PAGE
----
The ‘people’, ‘brains’ and ‘brawn’ categories allow us to summarize the differences and commonalities across countries most succinctly. These are:
- For all countries, jobs that are high on ‘brains’ are least likely to be automated in the most recent wave of automation.
- For many countries the ‘people’ coefficient is also negative and significant, implying that jobs that are ‘people’ facing are relatively safe from automation, regardless of their interaction with ‘brains’. These countries are: Austria, Belgium, Cyprus, Czech Republic, Denmark, Germany, Estonia, Spain, France, Ireland, the Netherlands, Norway, Sweden.
- For almost all countries there is a negative and significant relationship between the potential for automation and the ‘people’ and ‘brains’ interaction. The exceptions are Cyprus, Estonia, Ireland, Norway, Sweden and the UK. We note that for Estonia, Ireland, Norway and Sweden both the ‘people’ and ‘brains’ effects are independently negative and significant, highlighting that ‘people’ jobs in general are unlikely to disappear significantly. For Cyprus and the UK, the estimates suggest that ‘brains’ are the most important skills and abilities to develop given the current distribution of jobs.
- In general, the brawn effect is positive and significant, implying that jobs that are high on ‘brawn’ content are at risk from automation. The exception of countries where this effect is negative are Cyprus, Czech Republic and Estonia.
- The interaction effect between ‘people’ and ‘brawn’ is in general positive, significant but small in magnitude for just over half the countries in our study. In contrast, it is negative and significant but small in magnitude for: Finland, France, Hungary, Ireland, Iceland, Latvia, Norway, Sweden, Slovakia and the UK. The difference seems to be driven by a relatively large number of jobs in these countries in the low end of the income distribution that require physical lifting and people (for example, cleaning and caring).
- The interaction effect between ‘brains’ and ‘brawn’ is in general negative, significant but small in magnitude. There are only three exceptions. These are: Cyprus, Czech Republic and Ireland.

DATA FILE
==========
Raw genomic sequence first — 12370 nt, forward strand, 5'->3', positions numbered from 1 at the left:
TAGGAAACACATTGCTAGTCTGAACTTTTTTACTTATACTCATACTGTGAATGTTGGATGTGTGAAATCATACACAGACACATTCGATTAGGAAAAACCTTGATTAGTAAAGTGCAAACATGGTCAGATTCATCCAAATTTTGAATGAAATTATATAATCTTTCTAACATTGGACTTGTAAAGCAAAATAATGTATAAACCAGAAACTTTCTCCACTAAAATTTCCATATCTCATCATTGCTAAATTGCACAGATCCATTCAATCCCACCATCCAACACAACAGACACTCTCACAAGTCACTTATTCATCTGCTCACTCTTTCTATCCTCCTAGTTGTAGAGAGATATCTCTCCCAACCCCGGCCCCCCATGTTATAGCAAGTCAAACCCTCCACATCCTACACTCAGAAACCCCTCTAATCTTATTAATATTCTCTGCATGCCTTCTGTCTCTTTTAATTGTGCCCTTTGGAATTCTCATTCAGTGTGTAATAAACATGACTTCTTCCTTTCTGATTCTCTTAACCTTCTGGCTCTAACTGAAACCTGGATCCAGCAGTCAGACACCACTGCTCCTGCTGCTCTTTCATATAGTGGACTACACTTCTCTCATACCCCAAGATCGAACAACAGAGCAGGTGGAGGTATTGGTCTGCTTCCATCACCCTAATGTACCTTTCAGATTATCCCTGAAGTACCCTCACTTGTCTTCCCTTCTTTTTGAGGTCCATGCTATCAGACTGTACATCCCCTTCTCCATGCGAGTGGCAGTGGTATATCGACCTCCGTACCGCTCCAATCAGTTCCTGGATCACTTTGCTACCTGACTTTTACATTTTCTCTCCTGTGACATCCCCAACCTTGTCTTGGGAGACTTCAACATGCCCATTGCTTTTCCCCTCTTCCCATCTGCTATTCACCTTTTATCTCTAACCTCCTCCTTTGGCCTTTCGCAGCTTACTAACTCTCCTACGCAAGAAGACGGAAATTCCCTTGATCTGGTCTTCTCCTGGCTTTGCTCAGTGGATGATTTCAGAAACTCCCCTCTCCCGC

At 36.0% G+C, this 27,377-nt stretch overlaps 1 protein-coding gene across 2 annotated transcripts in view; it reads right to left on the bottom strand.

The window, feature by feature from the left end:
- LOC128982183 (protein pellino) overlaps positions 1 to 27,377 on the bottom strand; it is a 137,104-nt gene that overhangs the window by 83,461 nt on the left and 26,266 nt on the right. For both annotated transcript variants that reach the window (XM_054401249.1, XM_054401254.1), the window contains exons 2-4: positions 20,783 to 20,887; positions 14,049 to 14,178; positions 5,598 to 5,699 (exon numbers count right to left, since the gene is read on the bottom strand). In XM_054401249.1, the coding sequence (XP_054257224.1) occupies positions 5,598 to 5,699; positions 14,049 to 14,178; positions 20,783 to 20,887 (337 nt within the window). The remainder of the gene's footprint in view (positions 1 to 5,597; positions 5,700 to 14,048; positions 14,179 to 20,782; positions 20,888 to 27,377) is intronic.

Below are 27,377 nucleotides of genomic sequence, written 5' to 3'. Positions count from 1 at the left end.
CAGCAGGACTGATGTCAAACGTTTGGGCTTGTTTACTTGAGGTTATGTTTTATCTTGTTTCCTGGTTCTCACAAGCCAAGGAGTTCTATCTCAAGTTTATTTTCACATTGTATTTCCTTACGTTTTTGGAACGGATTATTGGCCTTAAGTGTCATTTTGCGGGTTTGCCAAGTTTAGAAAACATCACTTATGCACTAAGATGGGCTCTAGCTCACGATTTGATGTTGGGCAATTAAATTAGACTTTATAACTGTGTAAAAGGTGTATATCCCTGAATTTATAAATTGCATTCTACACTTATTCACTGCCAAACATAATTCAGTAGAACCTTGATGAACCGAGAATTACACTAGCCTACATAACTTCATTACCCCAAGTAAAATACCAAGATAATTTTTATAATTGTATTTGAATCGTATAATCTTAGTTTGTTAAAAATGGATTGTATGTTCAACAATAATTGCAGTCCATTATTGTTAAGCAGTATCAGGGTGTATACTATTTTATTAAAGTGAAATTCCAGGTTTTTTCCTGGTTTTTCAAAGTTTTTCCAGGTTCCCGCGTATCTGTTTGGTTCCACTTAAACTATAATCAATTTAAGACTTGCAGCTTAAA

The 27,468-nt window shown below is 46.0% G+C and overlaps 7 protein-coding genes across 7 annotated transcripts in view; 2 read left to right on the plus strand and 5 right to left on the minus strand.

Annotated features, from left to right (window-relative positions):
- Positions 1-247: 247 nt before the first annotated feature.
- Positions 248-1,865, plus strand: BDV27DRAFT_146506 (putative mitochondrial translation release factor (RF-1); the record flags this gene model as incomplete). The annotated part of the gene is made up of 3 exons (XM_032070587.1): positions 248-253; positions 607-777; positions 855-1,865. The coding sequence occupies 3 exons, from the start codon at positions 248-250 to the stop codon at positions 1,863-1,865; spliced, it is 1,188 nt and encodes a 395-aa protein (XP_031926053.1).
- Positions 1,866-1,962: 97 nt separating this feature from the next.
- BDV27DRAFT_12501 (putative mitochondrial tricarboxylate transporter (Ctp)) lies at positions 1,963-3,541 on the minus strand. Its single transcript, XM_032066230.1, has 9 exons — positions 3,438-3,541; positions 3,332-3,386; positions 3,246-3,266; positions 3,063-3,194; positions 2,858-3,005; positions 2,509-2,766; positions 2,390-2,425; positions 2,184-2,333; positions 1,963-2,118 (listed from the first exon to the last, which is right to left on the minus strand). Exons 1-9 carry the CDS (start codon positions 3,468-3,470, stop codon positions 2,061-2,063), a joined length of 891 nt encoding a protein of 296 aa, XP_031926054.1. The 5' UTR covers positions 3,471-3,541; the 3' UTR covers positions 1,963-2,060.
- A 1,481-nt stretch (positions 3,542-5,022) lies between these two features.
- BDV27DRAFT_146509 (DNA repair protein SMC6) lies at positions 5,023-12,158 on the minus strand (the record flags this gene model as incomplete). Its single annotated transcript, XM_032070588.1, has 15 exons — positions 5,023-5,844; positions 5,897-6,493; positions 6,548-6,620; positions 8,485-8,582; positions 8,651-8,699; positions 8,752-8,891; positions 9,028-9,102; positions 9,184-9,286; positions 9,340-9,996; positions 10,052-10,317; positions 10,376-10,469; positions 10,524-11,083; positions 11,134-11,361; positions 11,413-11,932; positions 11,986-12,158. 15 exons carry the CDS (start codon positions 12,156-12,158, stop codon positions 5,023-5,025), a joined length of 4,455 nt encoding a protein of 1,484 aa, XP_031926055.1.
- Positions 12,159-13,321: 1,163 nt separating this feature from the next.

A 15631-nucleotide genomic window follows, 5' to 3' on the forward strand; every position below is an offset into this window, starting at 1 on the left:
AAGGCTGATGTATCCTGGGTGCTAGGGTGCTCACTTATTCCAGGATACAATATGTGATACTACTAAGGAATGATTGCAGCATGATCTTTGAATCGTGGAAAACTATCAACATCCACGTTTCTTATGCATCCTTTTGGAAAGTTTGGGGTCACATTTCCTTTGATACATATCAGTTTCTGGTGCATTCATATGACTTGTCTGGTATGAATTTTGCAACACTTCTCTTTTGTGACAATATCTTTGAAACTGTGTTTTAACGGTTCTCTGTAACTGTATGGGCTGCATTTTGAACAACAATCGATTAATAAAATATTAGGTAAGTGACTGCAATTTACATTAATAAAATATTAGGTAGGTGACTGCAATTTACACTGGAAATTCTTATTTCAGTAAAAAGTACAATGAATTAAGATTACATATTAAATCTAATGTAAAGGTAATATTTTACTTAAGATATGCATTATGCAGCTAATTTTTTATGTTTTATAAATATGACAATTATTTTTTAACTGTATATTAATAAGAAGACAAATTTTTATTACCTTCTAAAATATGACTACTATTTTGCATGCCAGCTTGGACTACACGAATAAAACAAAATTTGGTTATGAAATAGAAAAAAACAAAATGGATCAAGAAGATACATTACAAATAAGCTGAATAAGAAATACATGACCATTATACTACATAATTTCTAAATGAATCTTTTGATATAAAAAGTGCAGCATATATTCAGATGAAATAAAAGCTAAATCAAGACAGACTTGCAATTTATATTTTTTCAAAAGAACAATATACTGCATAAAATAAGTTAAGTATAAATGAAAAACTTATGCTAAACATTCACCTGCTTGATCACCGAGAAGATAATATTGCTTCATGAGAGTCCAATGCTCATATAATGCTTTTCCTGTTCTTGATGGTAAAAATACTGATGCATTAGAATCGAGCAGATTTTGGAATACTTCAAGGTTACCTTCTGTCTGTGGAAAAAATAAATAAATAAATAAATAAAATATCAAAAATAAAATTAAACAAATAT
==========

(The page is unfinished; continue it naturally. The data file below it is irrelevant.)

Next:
This study identifies the job attributes which predict the likelihood that a job is recently automatable. In particular, it looks at the i) abilities and ii) skills required on the job and how they link to automatability. A third analysis (iii) considers the ‘people’, ‘brains’ and ‘brawn’ content of an occupation, i.e. the extent to which an occupation involves people interactions, abstract thinking and physicality respectively. The three analyses are also done on a country level to see how the impact of automatability on the labour market differs across countries.
Overall, we find that skills and abilities which relate to non-linear abstract thinking, which we term ‘brains’, are those that are the safest from automation. We also find that jobs that require ‘people’ engagement interacted with ‘brains’ are also less likely to be automated. The skills and abilities that are required for these jobs include soft skills. Finally, we find that jobs that require physicality (e.g. creating objects manually) are most likely to be automated unless they involve interaction with ‘brains’ and/or ‘people’.
These findings are in line with the literature on the growing importance of cognitive and social skills for the future of work. In particular, Deming  finds that the interaction between cognitive and social skills has seen greater wage and employment growth, which is comparable to our finding of the importance of ‘brains’ alongside ‘people’ skills and abilities. It also matches findings of studies that link skills endowments or demand for skills to labour market outcomes and find that social and cognitive skills are increasingly rewarded and that there is a complementarity across those two dimension [26, 27].
Information and knowledge on future job requirements by occupations and by country is essential when trying to predict the demand for skills and abilities and activities going forward. It is important knowledge for policymakers and companies who can adapt policies and organizational settings regarding the future of work accordingly and ensure that individuals are prepared for current developments and what is yet to come. In particular, it informs conversations surrounding the re-organization of education and other development activities to ensure that the stock and flow of skills are ready for the Fourth Industrial Revolution. The returns to education are constantly increasing with the rise in technological progress with specific skills such as digital and non-cognitive skills becoming particularly important . And this information also helps to gain a more nuanced understanding of the exact aspects of the occupations at risk of automation rather than just predicting automation overall and hence extends previous work. While we summarize our findings at the ‘people’, ‘brains’ and ‘brawn’ level, we still show and have briefly discussed the results by each O*NET abilities and skills item, which is informative to the reader interested in specific aspects of occupations and their automatability.
The differences in effects found at the country level likely reflect the fact that the structure of jobs and skills within country differ, coupled with each country being on a different trajectory with respect to automation. In addition, the policies that can protect jobs from automation also differ within country. A better understanding of such within country policies, coupled with their interaction with the labour market is an area for future research.
S1 Table. Occupations classified by Josten and Lordan (2020) as automatable.